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2012 Mazda 6 shakes the steering wheel while under braking. I have updated the rotors, new calipers, and new brake line hoses but still shakes. only thing i haven't changed is the pads but they look ok. what else could it be
When a new problem appears always go backward to figure out what caused the new problem if it occurred right after work was done on the car. In this case the most logical stand out are the rotors and proper brake fluid bleeding. With a car that old it would be wise replace the brake fluid. Begin by buying about 3 small cans of brake fluid since you should not save opened cans of brake fluid. Using a syringe, suck out as much of the old fluid from the master cylinder as possible. You don't want to push dirty fluid into your brake anti-lock system. Next fill with fresh fluid and put cap back on to keep as much moisture out of system as possible.
Presuming front brakes were bled properly after the brake flex hoses were replaced. Start at left rear which is the farthest from the master cylinder, next right rear, next right front and then drivers side, topping off the master after each wheel is bled to make sure the master cylinder never runs out of fluid. Keep the master cylinder cap on unless filling it.
If a rotor is warped, you will get uneven clamping power on the rotor and feel it in the steering wheel, pretty simple.
I presume rotors were updated means new ones were installed or were they new to you and used. Even new ones don't necessarily mean they will run true.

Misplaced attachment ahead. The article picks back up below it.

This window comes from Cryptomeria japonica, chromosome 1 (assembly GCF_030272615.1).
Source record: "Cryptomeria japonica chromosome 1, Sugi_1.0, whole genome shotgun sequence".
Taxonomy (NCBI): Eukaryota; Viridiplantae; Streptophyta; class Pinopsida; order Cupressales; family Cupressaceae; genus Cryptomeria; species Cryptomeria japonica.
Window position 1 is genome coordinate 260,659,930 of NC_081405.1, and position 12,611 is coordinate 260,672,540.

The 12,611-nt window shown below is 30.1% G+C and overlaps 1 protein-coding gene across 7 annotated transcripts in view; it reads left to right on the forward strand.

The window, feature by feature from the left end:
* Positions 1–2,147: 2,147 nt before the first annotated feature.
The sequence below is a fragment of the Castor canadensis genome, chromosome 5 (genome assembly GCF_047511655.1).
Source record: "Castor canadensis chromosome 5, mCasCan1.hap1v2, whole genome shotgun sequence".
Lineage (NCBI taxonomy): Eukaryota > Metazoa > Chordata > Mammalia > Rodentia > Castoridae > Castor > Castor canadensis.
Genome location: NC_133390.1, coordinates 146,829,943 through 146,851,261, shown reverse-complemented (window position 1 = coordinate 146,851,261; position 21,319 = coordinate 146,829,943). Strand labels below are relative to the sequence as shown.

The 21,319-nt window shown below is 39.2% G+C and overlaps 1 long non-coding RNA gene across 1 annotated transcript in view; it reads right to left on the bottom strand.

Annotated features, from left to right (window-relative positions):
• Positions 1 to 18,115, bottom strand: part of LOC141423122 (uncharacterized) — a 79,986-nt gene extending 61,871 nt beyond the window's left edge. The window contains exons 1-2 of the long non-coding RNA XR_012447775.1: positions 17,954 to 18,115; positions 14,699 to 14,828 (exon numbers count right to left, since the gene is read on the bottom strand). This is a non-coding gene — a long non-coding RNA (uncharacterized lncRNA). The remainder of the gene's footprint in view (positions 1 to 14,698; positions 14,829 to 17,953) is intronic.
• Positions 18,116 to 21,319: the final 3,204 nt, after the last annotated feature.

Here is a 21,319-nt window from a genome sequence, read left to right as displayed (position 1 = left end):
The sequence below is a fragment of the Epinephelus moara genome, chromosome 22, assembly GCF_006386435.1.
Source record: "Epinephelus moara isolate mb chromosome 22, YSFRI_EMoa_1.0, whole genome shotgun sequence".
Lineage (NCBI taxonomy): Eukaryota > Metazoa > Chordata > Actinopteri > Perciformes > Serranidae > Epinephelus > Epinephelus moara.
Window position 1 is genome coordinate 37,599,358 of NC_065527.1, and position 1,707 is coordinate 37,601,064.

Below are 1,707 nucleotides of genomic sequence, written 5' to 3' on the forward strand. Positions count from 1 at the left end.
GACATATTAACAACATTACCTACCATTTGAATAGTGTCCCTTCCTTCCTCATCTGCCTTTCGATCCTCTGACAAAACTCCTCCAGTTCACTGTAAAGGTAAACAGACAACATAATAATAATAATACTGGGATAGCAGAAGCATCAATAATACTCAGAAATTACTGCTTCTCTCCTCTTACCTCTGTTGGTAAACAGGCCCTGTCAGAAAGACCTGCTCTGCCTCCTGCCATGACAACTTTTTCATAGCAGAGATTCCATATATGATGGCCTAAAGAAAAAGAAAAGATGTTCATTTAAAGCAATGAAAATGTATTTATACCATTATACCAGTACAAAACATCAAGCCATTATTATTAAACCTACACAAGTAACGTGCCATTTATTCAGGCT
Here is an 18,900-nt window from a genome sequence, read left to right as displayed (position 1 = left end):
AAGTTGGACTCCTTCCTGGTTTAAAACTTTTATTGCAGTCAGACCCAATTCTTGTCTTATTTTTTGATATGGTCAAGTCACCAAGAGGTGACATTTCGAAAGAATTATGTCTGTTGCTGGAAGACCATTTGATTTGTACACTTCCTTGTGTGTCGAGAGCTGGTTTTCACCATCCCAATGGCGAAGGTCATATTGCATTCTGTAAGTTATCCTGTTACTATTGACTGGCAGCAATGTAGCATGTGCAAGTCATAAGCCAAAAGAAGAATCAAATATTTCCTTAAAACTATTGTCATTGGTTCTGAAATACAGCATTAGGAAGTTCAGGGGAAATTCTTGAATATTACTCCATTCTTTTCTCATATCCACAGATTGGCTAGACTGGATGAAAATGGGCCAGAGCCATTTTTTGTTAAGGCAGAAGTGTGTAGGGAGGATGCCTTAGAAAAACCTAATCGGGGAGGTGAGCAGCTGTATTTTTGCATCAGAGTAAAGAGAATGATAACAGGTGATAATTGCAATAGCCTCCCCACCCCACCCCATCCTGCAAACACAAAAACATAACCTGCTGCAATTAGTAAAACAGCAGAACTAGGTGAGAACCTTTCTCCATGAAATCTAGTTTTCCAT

The 2006 Mazda3 we had years ago developed a steering wheel shake when braking. I have some precision tools including a dial indictor and set it up for each front rotor to determine which one was out of true and how much. One was out of limits so I ordered a new rotor. After installing the new one I took the time to check it before putting car back together. The new one was out of true so ordered a second one. The second one was perfect. Put the car back together and steering shake was gone.
Before spending any more money I would make sure those new rotors run true. An auto machine shop or auto parts store that turns brake drums and rotors should be able to check the true on the rotors before overhauling the front end of that car.
Throwing parts at your car guessing at a fix is shot gun trouble shooting, you can get lucky or spend lots of your money before the problem goes away.